The G20 countries comprise a mix of the world’s largest advanced and emerging economies, representing about two-thirds of the world’s population, 85% of global gross domestic product, and over 75% of global trade.

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Investment returns

Equities

U.S. equity size and style total returns (%) as of 2/9/18
1 week
-5.3-5.1-4.9 Large
-4.7-4.8-4.9 Mid
-4.2-4.5-4.7 Small
Value Core Growth
YTD
-3.5-2.0-0.5 Large
-4.6-3.3-1.6 Mid
-4.7-3.7-2.8 Small
Value Core Growth
Index/market total returns as of 2/9/18 (%)
Close Week YTD
Dow Jones Industrial Average 24,190.9 -5.1 -1.9
NASDAQ Composite Index 6,874.5 -5.0 -0.3
S&P 500 Index 2,619.6 -5.1 -1.8
MSCI EAFE Index 1,992.3 -6.2 -2.8
International/developed (%)
1 week YTD
EAFE -6.2 -2.8
Europe -6.5 -3.4
France -6.6 -2.2
Germany -6.5 -4.1
Italy -5.9 3.8
Japan -5.3 -0.7
Spain -7.1 -1.3
Switzerland -6.5 -4.1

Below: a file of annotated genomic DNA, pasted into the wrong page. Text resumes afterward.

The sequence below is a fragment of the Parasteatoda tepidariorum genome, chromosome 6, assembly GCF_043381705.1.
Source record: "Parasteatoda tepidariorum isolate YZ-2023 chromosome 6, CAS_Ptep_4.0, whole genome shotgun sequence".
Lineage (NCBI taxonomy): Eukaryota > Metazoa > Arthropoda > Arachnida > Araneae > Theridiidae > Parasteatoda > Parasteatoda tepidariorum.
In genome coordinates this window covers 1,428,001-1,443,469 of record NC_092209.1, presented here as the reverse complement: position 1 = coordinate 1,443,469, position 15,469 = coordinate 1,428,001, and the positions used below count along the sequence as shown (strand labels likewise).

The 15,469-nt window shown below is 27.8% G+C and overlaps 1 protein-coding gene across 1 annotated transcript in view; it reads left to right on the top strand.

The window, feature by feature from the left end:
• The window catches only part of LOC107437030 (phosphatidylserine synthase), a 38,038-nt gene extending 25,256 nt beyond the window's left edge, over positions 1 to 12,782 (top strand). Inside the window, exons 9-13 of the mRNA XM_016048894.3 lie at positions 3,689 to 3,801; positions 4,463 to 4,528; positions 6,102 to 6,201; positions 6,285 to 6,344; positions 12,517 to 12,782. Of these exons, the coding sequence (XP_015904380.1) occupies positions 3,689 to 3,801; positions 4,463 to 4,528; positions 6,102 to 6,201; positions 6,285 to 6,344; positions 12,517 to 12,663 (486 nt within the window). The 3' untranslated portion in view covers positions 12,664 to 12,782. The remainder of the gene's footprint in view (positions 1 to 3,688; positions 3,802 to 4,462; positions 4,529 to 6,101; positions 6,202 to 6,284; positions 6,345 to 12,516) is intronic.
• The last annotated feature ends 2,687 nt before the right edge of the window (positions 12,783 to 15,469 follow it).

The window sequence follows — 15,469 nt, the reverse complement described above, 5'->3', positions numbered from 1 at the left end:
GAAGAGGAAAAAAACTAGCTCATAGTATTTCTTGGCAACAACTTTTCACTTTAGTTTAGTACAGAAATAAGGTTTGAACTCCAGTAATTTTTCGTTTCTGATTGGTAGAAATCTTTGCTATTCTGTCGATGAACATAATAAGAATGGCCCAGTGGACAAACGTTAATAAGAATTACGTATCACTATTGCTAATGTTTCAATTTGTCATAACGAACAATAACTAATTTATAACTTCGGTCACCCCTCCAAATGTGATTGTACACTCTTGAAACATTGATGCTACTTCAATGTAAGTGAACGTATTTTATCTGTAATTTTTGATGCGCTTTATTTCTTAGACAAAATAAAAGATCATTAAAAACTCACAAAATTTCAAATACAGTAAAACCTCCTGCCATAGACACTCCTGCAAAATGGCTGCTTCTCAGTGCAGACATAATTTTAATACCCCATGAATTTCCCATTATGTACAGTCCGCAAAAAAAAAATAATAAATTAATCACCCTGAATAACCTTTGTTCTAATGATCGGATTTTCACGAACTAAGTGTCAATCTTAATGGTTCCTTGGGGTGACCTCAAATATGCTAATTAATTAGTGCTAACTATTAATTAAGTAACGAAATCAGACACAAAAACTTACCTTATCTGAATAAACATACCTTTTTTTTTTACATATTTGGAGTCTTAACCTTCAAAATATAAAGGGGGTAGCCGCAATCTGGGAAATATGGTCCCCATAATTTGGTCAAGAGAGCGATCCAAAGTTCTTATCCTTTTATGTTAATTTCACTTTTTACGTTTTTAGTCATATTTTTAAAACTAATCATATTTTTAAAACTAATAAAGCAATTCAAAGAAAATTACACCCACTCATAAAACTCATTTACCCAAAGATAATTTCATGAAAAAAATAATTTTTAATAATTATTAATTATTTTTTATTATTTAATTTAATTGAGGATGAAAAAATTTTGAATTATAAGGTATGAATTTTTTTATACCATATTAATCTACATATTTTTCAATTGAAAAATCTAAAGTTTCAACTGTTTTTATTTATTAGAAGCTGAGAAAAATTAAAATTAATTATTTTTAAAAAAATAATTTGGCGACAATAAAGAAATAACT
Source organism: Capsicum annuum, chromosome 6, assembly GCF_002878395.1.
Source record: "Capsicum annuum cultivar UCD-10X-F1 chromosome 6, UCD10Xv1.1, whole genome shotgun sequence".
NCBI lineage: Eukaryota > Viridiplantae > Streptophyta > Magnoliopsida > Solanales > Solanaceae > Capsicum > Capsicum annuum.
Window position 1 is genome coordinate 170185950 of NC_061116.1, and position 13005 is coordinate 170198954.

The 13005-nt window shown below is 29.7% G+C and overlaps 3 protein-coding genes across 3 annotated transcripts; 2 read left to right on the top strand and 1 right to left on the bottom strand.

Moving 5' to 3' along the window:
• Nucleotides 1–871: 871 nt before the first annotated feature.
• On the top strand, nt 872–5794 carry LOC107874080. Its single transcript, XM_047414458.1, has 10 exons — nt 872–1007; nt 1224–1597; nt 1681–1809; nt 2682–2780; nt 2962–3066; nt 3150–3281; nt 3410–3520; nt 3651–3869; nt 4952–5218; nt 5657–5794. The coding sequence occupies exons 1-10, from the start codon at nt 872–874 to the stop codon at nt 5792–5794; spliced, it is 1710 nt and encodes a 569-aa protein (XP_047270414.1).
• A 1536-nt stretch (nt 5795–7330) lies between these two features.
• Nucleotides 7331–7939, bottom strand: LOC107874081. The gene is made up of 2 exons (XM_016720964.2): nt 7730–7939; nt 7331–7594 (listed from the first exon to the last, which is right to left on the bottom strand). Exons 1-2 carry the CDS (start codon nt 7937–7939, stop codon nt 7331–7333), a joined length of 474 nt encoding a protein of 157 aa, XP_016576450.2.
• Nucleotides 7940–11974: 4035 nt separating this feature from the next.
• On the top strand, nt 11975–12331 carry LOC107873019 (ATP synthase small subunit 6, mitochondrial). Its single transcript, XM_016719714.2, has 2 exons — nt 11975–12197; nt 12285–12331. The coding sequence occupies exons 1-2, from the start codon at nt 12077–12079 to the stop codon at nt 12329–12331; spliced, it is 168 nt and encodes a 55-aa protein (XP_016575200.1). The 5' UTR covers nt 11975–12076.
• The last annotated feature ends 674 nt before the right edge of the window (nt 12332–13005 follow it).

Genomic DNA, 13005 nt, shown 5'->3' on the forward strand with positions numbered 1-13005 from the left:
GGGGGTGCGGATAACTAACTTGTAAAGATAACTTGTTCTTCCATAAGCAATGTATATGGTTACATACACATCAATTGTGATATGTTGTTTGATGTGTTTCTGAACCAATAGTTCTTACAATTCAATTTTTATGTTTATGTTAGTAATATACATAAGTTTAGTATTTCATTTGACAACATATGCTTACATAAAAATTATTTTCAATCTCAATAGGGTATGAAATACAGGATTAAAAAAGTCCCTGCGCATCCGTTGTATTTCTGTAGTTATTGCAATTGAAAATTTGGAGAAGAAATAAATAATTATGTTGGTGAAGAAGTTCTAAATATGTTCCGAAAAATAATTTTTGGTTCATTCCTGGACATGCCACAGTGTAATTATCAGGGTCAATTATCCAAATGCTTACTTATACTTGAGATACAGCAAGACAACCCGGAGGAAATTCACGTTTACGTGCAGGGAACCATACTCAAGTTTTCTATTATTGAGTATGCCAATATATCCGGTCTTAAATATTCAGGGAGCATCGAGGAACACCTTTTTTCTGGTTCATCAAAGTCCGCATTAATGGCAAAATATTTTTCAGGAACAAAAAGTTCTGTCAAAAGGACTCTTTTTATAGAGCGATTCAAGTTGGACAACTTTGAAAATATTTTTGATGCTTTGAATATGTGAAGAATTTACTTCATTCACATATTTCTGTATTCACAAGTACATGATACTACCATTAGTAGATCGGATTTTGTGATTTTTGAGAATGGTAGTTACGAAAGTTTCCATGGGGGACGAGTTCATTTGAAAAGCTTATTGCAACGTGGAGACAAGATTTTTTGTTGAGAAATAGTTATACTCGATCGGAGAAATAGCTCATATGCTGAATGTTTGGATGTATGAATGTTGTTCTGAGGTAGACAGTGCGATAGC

U.K. -6.7 -5.7
Emerging markets (%)
1 week YTD
EM -7.1 -1.3
Brazil -5.8 7.0
China -10.0 -0.9
India -2.7 -2.8
Indonesia -2.8 0.4
Korea -7.6 -7.2
Mexico -6.6 0.8
Russia -7.0 4.1
Taiwan -7.9 -0.6
S&P 500 sectors (%)
1 week YTD
S&P 500 Index -5.1 -1.8
Consumer discretionary -4.6 2.3
Consumer staples -5.1 -5.7
Energy -8.1 -7.6
Financials -5.8 -0.8
Healthcare -5.6 -0.6
Industrials -5.4 -2.5
Information tech -4.3 -0.1
Materials -3.4 -3.4
REITs -4.1 -8.6
Telecom -5.7 -5.4
Utilities -2.6 -7.8

Fixed income, currencies, and commodities

U.S. fixed-income style total returns (%) as of 2/9/18
1 week
0.10.3-0.6 Large
0.20.1-1.7 Mid Quality
-0.7-1.4-2.2 Small
Value Core Growth
INTEREST RATE SENSITIVITY
YTD
0.1-1.0-6.3 Large
-0.2-1.3-3.9 Mid Quality
-0.1-1.2-1.2 Small
Value Core Growth
INTEREST RATE SENSITIVITY
U.S. Treasury bond yields as of 2/9/18 (%)
END OF WEEK PRIOR WEEK
2 Yr 2.05 2.15
10 Yr 2.82 2.85
30 Yr 3.13 3.09
2-10 spread 0.77 0.70
10-30 spread 0.31 0.24
U.S. bond sector total returns (%)
1 week YTD
Aggregate -0.1 -1.9
Bank loans -0.4 0.6
Convertible -3.7 -1.9
Corporate -0.5 -2.7
High yield -1.4 -1.2
MBS 0.0 -1.8
Municipal 0.2 -1.4
Preferreds 0.5 -2.2
TIPS -0.5 -2.0
Treasury 0.1 -1.9
Global bond total returns (%)
1 week YTD
EM Local -1.9 2.0
EMD USD -1.9 -2.5
Global Agg -0.4 0.0
Global Agg Ex-U.S. -0.6 1.2
Multiverse -0.5 0.0
Commodities (%)
1 week YTD
BBG Com Ind -3.9 -2.7
Oil -9.5 -1.9
Gold -1.6 0.3
Currencies (USD) (%)
1 week YTD
EM FX -1.0 1.4
AUD -1.8 -0.3
CAD -1.8 -0.7
CHF -0.9 3.6
EUR -1.5 2.0
GBP -2.2 2.1
JPY 1.6 3.6

U.S. economy

GDP

Jobs

Inflation

Ex-U.S.

Regions/countries

Fund industry overview